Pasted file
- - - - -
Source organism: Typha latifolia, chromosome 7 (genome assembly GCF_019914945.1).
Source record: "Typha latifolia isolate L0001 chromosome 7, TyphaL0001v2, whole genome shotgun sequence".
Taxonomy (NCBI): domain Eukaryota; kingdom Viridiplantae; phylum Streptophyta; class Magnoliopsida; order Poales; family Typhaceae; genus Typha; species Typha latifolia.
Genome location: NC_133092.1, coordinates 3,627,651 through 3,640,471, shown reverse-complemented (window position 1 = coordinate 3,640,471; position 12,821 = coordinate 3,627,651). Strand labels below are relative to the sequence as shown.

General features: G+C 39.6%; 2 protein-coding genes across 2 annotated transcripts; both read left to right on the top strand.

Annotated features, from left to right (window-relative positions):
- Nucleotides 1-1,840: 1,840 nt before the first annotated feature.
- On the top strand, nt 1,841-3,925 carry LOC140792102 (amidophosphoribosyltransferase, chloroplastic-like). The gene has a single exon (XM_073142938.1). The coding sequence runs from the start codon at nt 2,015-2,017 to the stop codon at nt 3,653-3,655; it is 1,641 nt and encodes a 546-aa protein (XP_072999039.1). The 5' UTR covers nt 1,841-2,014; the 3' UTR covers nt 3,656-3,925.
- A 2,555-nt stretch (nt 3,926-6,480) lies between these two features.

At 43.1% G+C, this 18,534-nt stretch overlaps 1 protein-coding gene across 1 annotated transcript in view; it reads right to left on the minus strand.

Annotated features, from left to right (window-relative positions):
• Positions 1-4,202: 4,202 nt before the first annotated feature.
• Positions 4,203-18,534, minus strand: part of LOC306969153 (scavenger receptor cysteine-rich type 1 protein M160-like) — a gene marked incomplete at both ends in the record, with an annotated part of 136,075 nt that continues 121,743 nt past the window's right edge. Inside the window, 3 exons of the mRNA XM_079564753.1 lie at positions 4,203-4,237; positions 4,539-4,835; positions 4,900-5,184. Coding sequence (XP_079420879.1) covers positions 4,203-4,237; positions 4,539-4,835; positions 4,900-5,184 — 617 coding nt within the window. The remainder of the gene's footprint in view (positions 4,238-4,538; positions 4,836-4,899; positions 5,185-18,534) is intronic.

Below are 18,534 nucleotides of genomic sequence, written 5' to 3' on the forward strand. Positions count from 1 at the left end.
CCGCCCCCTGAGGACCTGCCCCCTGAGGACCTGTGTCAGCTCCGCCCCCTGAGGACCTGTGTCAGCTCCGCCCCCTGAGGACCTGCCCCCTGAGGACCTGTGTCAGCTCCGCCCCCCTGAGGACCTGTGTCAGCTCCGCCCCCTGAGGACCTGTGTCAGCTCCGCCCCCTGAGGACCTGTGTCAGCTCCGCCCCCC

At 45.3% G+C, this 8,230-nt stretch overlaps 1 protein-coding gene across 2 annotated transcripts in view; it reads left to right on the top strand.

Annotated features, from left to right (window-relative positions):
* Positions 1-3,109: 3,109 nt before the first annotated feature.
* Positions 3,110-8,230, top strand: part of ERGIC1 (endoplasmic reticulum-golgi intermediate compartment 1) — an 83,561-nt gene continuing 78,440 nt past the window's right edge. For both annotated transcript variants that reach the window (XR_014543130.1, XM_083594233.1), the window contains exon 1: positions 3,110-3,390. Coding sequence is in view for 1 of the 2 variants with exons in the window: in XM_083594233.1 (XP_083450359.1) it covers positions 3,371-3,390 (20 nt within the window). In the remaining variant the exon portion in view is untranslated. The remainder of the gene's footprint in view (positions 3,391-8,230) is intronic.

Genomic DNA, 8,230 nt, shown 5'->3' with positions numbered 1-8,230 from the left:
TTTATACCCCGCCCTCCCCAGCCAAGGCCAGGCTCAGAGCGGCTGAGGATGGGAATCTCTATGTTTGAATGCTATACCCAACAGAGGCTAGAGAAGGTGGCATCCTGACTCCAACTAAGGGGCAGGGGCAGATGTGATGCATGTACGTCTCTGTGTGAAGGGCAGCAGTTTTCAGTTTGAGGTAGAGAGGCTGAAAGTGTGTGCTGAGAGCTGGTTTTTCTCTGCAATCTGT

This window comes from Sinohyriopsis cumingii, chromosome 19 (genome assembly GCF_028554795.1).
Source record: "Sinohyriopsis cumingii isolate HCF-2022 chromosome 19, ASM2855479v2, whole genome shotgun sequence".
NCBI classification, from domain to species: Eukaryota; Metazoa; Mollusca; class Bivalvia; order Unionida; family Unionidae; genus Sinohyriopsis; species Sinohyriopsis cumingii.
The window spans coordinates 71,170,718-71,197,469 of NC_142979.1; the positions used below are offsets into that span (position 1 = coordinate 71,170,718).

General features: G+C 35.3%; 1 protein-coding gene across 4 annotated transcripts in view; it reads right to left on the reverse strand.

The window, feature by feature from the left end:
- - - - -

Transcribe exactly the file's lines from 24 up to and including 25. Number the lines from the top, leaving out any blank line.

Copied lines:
NCBI classification, from domain to species: Eukaryota; Metazoa; Mollusca; class Bivalvia; order Unionida; family Unionidae; genus Sinohyriopsis; species Sinohyriopsis cumingii.
The window spans coordinates 71,170,718-71,197,469 of NC_142979.1; the positions used below are offsets into that span (position 1 = coordinate 71,170,718).